Galveston Police Chief Vernon Hale did a commendable thing Tuesday night. He stood before a crowd of perhaps 200 outraged residents and took responsibility for a huge mistake a couple of his officers made in handling what should have been a routine misdemeanor arrest.
The handling of that arrest had offended people all over the world, tarnished the city’s reputation and undermined public confidence in the police.
Hale’s appearance at a town hall Tuesday was a good start, but the city’s work in righting this wrong is not finished and the responsibility for completing the work goes beyond the police chief to its elected leaders.
At issue, of course, was the arrest Saturday of Donald Neely, 43, on a criminal trespass charge. Neely, who, according to an attorney representing his family, is mentally ill and had been living on the streets for months. He had been arrested about a half dozen times before for the same infraction, according to the police.
Saturday’s encounter with Galveston officers would have been no different than the others, except for the horses, the rope and the cameras.
As most people have heard by now, the mounted officers who arrested Neely affixed a rope to his handcuffs and led him along downtown streets, apparently with the intent of transferring him to a patrol vehicle. People took photographs of the two white officers on horseback leading a tethered black man afoot along a street, and within hours Galveston was ground zero of the latest racial outrage in a season of racial outrage.
On Tuesday night at a meeting the Galveston chapter of the NAACP had organized, Hale did what good leaders do. He acknowledged that his subordinates had used bad judgment, took responsibility for their failing and his own, and apologized.
“I didn’t have the foresight to see that I didn’t have all of the proper controls in place,” Hale said.
The questions now are what more should the city do, and what more can it do given the rules it must follow.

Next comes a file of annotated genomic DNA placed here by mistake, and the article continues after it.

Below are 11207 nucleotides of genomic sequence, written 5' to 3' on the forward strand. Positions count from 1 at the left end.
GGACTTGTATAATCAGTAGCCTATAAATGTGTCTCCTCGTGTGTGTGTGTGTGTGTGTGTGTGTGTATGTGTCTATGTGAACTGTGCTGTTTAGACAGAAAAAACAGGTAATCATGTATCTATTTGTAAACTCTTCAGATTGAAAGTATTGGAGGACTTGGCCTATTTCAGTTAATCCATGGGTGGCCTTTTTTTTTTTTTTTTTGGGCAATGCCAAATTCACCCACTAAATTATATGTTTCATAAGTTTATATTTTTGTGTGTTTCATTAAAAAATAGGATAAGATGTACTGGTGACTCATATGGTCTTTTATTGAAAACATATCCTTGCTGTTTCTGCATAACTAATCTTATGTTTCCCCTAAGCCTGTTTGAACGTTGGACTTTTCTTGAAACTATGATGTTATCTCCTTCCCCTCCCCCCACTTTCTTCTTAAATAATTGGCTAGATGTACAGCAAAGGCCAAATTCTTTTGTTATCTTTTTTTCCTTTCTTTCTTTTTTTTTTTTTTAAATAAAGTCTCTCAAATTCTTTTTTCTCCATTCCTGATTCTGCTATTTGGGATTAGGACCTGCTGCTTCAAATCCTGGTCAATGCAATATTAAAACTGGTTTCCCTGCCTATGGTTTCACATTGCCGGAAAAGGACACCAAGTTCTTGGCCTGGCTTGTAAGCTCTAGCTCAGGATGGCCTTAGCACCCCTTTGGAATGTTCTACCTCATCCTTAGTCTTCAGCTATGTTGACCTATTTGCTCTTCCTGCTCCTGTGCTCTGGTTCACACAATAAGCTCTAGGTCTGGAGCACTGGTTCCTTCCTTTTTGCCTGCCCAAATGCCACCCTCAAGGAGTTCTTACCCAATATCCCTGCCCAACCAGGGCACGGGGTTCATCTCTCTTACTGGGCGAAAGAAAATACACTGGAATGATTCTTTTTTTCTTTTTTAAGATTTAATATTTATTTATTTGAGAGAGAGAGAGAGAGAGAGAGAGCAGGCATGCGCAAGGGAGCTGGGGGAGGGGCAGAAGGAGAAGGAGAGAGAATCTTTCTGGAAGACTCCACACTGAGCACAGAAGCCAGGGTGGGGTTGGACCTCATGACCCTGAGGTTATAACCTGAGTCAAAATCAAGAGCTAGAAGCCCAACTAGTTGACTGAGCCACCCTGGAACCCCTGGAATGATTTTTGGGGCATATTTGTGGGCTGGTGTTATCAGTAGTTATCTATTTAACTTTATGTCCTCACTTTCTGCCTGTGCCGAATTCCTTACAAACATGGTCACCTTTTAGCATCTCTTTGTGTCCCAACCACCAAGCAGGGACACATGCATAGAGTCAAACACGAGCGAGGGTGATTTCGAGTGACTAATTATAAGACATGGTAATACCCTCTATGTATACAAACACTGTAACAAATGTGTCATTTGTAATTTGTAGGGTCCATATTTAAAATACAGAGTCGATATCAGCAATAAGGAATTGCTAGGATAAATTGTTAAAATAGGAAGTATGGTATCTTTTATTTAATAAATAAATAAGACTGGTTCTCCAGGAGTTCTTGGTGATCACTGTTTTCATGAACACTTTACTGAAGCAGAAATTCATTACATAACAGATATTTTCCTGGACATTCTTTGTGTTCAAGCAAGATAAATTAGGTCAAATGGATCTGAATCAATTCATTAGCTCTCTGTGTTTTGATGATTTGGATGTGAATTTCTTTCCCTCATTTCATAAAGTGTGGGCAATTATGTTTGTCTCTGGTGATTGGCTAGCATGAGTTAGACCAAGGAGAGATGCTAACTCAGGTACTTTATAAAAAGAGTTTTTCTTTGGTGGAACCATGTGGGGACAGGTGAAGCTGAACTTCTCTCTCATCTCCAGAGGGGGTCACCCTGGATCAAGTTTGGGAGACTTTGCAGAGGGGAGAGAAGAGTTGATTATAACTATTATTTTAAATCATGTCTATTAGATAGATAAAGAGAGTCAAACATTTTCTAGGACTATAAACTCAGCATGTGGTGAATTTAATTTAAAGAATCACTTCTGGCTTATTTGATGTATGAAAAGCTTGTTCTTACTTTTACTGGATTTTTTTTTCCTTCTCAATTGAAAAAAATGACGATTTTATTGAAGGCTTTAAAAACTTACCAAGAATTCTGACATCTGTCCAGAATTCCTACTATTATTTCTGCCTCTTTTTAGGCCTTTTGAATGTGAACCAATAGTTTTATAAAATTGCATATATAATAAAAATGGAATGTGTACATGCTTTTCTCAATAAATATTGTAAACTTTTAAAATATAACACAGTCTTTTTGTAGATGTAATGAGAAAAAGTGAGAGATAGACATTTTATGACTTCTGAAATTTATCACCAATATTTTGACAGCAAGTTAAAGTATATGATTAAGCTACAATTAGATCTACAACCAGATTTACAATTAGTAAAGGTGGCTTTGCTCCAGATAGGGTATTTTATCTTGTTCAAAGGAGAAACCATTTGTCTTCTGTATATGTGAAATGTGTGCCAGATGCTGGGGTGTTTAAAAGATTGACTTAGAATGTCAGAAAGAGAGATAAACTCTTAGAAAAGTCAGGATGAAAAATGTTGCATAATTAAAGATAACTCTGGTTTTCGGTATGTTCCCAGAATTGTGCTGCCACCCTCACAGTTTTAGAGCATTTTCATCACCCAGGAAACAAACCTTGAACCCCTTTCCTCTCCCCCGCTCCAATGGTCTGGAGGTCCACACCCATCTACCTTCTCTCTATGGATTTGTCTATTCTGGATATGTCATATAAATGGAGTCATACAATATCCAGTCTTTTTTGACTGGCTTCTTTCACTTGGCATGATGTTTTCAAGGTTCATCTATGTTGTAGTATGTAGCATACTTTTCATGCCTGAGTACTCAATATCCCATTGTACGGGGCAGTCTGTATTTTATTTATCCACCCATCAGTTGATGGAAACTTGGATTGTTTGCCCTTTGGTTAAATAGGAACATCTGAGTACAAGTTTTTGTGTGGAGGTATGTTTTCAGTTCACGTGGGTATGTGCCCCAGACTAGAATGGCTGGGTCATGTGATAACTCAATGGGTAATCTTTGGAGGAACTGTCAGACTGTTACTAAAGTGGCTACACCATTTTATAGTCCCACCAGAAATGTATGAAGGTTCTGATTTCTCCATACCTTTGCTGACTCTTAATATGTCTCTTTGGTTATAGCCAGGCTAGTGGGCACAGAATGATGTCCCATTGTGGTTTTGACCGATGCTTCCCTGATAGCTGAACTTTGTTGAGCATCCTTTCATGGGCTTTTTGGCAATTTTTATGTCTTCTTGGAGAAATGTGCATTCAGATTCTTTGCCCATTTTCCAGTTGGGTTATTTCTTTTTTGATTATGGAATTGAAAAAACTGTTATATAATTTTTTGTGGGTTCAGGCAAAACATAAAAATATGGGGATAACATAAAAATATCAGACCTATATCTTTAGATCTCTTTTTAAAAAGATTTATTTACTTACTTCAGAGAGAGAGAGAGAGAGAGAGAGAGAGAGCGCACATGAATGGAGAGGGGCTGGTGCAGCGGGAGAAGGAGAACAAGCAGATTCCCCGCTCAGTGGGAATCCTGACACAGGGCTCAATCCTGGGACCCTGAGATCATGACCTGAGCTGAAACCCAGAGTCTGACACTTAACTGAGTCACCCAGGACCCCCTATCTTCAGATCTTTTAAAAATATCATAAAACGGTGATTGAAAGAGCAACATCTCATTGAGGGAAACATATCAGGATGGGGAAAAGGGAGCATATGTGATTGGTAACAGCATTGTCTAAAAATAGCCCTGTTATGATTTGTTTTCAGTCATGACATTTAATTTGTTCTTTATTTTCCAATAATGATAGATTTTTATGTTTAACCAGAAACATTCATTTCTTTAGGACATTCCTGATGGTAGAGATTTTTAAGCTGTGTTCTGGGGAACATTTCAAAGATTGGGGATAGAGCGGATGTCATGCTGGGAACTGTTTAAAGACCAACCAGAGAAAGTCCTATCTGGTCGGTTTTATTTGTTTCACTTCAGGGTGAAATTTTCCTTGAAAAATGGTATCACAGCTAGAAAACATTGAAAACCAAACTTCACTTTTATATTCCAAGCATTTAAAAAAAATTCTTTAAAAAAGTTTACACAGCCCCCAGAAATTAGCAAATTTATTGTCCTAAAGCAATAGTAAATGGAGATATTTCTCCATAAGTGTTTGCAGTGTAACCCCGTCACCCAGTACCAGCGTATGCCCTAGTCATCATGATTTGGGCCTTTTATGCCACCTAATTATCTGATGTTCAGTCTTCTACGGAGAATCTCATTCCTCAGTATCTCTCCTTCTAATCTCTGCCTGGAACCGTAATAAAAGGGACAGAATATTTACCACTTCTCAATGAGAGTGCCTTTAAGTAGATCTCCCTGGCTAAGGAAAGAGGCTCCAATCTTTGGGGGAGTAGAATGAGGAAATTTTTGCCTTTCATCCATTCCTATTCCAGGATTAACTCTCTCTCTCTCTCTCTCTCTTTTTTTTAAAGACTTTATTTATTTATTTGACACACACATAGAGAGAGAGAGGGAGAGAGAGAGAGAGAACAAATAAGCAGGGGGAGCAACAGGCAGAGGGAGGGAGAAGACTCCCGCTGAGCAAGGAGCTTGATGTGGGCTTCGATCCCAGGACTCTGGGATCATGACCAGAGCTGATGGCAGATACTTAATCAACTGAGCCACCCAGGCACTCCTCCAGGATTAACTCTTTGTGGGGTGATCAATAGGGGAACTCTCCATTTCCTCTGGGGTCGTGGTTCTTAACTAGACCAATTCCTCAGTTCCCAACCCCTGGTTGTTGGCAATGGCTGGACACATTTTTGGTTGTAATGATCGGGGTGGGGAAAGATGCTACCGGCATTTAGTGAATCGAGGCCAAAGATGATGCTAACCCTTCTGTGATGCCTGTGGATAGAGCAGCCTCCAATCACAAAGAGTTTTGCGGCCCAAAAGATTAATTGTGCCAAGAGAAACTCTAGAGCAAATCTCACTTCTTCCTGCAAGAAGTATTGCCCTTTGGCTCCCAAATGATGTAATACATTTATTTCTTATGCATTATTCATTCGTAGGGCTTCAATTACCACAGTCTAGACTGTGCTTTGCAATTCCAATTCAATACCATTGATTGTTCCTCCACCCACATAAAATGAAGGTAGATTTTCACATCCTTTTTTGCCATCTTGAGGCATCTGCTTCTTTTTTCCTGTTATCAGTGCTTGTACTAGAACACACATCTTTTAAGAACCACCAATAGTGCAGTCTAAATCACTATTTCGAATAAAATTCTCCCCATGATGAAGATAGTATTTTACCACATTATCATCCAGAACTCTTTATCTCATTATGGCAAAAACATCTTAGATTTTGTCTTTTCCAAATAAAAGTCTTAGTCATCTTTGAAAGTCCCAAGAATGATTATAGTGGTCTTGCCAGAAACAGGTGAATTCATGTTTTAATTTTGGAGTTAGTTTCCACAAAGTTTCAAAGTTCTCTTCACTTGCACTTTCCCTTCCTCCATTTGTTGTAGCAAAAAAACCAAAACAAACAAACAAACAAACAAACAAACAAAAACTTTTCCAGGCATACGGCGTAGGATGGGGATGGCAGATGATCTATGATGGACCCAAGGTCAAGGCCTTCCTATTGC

A lot of people at the meeting Tuesday called for the two officers to be fired. It’s questionable whether that would be a just response. For all most of us know now, those two junior officers were doing exactly as they had been told. If firing needs to be done, it might be higher up the chain of command.
It’s even more questionable whether firing the officers would be practical in this case. Unlike most of us in this right-to-work state, Galveston police officers are protected by civil service rules. The city has to navigate those very carefully or risk having its decisions reversed on appeal and owing the fired officers back pay and other legal damages.
That has happened here before with officers fired for infractions in which bad intent was far more apparent and provable than it is in this case.
Be that as it may, the city’s elected leadership can’t just put its head down and hope this all blows over. There should be a real investigation, a real questioning about whether the department’s policies and training practices are effective and about whether the department is hiring officers best suited to work in a diverse community.
What people want, and deserve, in this case is satisfaction that justice ultimately has been done and made public.
It’s not at all clear right now what that justice would look like, but elected leaders should be giving the question hard consideration.
• Michael A. Smith